In the journals
Corticosteroid injections are used to ease short-term knee osteoarthritis pain, but a new study in the May 16, 2017, Journal of the American Medical Association suggests the treatment may not help in the long term.
Researchers recruited two groups of 70 people, average age 58, with knee osteoarthritis. One group received 40 milligrams of the steroid triamcinolone (Kenacort, Kenalog, Artistocort) every three months for two years, while the other group got placebo injections. By the end, pain scores — measured on a scale from zero for no pain to 20 for extreme pain — had dropped by only 1.2 points among the steroid group, while the placebo group's score dropped by 1.9 points, neither of which was clinically significant.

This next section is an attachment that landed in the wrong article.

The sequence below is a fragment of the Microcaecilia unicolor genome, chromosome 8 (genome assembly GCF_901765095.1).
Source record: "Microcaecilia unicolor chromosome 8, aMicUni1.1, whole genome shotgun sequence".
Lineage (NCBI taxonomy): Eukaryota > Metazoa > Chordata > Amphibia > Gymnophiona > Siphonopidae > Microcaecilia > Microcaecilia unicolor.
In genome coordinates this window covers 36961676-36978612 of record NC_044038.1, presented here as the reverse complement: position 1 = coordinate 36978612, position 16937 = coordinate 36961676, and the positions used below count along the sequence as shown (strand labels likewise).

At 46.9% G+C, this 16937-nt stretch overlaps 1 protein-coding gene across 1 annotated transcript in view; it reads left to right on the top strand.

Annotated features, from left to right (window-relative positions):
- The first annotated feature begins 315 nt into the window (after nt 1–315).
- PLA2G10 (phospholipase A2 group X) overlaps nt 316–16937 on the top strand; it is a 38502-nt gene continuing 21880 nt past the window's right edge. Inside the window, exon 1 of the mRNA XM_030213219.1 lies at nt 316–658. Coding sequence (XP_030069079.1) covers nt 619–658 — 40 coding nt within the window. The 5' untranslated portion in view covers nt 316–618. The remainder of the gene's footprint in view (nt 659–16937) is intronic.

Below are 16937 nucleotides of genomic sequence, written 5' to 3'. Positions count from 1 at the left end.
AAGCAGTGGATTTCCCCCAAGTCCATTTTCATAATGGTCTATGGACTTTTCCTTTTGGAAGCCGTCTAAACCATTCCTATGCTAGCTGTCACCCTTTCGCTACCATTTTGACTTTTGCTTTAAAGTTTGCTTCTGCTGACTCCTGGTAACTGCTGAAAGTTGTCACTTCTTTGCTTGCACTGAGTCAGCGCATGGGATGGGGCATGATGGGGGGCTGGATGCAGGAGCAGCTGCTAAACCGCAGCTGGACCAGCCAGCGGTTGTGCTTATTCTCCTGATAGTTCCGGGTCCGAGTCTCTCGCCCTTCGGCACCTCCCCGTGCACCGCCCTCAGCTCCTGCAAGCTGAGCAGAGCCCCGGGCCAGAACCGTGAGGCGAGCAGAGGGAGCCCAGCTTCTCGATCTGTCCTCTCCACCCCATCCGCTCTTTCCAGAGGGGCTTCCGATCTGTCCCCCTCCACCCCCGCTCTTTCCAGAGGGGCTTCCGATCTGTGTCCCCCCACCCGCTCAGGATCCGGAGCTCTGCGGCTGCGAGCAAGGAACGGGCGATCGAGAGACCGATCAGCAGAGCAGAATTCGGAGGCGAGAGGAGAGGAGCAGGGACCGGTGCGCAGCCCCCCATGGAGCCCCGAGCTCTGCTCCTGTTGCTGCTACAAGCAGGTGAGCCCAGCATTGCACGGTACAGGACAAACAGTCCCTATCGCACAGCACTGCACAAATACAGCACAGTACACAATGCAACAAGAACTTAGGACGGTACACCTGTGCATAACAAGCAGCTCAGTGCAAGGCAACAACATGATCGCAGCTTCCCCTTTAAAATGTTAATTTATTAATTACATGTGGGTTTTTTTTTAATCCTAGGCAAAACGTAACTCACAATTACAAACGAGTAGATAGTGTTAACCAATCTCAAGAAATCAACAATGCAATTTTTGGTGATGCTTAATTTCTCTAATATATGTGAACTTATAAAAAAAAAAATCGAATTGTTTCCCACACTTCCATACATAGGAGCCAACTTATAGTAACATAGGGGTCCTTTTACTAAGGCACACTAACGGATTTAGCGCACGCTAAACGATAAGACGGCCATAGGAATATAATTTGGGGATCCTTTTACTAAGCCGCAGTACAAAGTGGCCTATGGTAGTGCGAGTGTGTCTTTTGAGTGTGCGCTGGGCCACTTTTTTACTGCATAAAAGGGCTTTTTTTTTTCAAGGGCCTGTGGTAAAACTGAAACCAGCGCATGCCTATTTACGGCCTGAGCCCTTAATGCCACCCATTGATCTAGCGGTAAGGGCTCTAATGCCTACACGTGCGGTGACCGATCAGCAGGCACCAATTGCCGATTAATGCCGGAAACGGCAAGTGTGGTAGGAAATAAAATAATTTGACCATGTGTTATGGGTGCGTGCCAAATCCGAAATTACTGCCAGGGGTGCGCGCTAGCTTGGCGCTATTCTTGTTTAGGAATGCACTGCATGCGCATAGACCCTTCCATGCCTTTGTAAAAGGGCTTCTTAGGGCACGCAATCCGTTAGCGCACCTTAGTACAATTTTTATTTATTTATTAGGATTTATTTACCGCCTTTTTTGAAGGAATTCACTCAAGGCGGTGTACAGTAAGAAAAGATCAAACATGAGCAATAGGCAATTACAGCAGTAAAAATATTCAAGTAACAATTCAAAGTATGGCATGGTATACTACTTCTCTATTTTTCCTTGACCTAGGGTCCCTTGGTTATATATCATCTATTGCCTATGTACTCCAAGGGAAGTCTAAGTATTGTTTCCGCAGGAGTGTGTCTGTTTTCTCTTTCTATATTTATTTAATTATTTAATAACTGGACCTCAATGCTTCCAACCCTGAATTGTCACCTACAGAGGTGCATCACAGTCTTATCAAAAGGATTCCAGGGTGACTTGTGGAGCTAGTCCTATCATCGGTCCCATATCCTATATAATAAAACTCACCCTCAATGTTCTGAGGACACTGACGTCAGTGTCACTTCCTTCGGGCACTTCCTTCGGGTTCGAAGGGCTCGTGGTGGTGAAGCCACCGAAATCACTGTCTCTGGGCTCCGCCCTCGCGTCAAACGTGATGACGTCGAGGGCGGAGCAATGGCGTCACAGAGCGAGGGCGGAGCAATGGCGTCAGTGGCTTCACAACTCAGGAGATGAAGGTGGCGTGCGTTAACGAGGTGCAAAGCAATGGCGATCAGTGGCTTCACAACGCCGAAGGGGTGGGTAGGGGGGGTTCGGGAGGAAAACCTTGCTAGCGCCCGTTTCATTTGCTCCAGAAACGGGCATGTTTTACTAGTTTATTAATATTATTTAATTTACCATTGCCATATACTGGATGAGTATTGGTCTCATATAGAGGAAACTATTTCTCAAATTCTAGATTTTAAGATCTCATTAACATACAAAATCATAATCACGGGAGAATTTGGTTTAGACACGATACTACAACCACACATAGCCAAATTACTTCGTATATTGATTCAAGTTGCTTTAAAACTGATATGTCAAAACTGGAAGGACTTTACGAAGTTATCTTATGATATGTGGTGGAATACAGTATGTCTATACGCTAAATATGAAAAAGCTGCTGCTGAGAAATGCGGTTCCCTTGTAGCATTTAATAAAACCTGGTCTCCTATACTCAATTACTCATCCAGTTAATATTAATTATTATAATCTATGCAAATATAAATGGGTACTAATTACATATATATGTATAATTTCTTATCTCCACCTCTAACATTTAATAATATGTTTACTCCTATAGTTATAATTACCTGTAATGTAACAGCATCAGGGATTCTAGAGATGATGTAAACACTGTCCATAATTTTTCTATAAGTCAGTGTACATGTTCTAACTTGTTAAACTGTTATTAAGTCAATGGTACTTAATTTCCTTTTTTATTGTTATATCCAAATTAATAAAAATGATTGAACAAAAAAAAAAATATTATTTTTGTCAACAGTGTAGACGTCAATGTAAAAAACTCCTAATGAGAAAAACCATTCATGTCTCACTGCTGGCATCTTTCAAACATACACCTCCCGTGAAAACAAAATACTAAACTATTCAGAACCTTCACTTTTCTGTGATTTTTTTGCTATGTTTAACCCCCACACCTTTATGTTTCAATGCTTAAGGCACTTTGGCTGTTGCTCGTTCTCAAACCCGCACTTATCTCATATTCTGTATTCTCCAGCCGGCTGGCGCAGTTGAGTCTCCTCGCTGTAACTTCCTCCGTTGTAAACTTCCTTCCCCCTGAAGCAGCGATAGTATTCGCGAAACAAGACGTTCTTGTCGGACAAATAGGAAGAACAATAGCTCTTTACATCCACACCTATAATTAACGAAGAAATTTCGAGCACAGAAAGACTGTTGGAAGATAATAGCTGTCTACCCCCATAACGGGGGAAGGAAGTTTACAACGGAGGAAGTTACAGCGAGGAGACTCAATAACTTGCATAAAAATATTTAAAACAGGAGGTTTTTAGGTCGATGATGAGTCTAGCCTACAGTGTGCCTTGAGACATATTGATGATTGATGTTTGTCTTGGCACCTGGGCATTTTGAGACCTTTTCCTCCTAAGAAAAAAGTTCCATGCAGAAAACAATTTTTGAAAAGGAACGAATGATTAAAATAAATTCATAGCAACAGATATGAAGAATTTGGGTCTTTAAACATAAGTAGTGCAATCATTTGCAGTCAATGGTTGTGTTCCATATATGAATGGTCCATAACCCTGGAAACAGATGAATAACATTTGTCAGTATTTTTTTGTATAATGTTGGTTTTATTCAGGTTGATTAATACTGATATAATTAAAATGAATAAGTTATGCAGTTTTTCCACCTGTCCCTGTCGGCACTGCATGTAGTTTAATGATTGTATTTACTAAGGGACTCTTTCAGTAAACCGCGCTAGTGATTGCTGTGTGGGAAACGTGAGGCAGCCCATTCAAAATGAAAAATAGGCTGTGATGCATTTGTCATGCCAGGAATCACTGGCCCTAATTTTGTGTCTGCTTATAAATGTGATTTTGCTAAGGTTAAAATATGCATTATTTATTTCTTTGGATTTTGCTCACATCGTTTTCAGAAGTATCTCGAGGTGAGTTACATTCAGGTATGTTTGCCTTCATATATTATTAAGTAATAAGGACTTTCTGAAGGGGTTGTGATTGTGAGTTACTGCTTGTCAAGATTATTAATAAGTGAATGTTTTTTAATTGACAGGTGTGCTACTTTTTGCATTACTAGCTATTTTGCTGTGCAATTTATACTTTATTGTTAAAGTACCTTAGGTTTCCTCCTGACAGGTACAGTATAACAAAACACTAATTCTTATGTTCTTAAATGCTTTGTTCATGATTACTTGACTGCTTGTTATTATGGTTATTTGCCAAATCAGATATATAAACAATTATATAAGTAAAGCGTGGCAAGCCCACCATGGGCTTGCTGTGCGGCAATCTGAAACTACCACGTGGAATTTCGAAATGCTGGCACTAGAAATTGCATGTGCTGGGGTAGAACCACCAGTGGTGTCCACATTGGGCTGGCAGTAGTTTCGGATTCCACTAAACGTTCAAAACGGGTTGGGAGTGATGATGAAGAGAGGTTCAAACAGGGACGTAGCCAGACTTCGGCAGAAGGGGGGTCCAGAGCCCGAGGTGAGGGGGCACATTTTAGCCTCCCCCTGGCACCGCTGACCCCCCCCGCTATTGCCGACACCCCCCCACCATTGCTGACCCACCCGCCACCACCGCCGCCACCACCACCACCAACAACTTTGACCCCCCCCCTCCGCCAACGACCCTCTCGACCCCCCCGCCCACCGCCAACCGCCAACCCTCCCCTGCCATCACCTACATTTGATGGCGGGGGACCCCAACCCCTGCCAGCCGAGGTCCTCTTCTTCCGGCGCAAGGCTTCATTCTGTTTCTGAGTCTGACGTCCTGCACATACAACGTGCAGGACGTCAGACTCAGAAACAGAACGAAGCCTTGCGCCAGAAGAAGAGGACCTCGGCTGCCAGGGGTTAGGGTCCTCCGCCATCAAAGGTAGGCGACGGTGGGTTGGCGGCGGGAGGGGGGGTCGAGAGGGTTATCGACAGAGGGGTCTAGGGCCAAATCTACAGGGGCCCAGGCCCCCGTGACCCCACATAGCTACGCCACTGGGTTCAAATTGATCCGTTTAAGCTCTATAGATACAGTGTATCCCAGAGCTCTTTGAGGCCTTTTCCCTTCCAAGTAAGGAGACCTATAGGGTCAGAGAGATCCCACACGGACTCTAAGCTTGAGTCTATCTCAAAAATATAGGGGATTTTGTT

The researchers also noted that the pain scores were measured at the time of the shots, and not in the traditional two-to-four-week period after injections when benefits tend to be greatest. Knee cartilage loss is also expected over time with knee osteoarthritis, and researchers found that the steroid group lost about twice as much cartilage compared with the placebo group. However, the clinical significance was hard to identify, according to the researchers.
The findings suggest that intermittent injections still may be helpful in the short term, but that long-term benefit may be limited.
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